About 70kms south of Port Hedland, WA and a mere 9kms off the Great Northern Highway is Indee cattle Station. Alison greets us in the cool of the sprawling homestead. It turns out that she’s from Melbourne too and ‘does the season’ up here. We park out back behind the machinery sheds where there are spotlessly clean portable bathrooms. In fact everything seems portable. Dongas for accommodation cabins and a large shipping container makes for a pretty good camp kitchen. Everything is chained or bolted down and the buildings that have conventional roofs have them strapped down and the wire straps are affixed to concrete filled 44 gallon drums. This is cyclone country. The machinery shed is a beauty, it smells of sump oil and dirt and is surrounded by cut down vehicles. They look like old paddock bombs but I’m sure all would run well if needed.
I climb to the top of the only hill, Red Rock. Some kindly soul has left a plastic chair up there for the weary folks to catch their breath and take in the view, so I did.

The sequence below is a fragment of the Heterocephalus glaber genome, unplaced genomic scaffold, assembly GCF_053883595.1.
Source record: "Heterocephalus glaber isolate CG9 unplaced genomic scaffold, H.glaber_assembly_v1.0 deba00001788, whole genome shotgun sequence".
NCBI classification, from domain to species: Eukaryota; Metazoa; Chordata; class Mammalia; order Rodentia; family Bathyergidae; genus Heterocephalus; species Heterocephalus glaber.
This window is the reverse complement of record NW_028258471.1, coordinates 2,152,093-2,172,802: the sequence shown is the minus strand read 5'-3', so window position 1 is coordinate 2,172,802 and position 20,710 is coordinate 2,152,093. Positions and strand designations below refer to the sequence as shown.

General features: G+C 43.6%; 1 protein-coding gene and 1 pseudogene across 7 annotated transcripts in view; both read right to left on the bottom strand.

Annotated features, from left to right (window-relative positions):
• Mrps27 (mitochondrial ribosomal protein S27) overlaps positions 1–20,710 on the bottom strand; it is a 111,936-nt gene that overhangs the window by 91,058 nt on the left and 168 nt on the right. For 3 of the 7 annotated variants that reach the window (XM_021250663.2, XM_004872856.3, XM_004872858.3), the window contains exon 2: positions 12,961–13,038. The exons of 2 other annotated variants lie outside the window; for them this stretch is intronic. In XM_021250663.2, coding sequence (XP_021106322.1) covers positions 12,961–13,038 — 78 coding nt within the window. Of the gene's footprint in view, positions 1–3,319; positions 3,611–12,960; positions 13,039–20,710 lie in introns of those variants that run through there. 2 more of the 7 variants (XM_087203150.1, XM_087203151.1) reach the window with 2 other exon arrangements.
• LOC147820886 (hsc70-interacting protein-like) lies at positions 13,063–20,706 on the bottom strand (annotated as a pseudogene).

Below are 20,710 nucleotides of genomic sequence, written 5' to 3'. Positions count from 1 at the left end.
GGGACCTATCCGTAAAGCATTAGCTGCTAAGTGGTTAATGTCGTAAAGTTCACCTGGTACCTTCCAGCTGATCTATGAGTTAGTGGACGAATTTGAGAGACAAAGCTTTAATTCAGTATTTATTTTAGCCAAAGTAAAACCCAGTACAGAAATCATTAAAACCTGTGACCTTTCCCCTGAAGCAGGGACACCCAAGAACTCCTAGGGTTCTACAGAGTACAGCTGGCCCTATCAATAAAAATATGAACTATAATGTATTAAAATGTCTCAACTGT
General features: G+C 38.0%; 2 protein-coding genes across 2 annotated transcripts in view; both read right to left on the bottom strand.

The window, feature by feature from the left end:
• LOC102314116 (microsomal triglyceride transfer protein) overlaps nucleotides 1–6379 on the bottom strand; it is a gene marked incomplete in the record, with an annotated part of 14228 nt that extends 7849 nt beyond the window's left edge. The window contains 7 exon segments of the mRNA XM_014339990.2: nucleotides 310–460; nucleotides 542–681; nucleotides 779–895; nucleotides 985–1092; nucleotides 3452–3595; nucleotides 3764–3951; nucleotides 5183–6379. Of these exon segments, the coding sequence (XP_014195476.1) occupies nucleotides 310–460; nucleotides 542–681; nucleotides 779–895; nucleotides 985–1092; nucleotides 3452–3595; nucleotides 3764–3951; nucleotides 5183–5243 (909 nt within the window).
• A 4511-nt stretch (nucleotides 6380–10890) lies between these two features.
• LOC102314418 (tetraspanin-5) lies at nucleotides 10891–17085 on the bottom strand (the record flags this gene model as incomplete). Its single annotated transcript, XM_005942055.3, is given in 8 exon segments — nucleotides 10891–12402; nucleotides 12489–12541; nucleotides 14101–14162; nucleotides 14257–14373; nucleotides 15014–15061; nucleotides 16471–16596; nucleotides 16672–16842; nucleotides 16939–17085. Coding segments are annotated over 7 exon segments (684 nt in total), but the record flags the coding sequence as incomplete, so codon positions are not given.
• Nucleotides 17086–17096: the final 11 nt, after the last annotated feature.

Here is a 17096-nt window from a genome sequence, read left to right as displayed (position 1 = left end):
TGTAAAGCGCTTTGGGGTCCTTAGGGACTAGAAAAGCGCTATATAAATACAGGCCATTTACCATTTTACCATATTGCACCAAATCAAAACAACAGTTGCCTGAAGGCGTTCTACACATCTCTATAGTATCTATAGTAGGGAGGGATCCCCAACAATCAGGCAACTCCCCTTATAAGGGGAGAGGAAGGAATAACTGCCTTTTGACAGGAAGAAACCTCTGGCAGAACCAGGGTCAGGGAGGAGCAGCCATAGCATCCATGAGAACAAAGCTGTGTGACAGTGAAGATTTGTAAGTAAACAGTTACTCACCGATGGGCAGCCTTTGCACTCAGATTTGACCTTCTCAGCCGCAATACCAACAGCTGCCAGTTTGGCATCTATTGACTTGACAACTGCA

While we prepare our dinner the mustering chopper arrives so we wander over and meet the young lady pilot who’ll be staying for the night. There’s a very friendly hand reared young bull called ‘Little Guy’ wandering about who is cared for by an Irish girl who is just about to head for home. I think they’ll both miss each other very much.
Every night at 5:00pm Indee Station owners Colin and Betty put on happy hour in the homestead for the campers and staff and they are quite a pair. Betty tells me that they have over 400,000 acres, eleven staff and their business is cattle, tourists and railway lines. Gina (Reinhardt, everyone in the Pilbara refers to the Hancock Mining mogul as Gina) and Fortescue Mining pay rent on the land that their railways cross. We later learn that Rio Tinto pay station owners $600 for every bull that is hit by a train, a little less for cows. Not surprisingly only bulls seem to wander onto the tracks in these parts.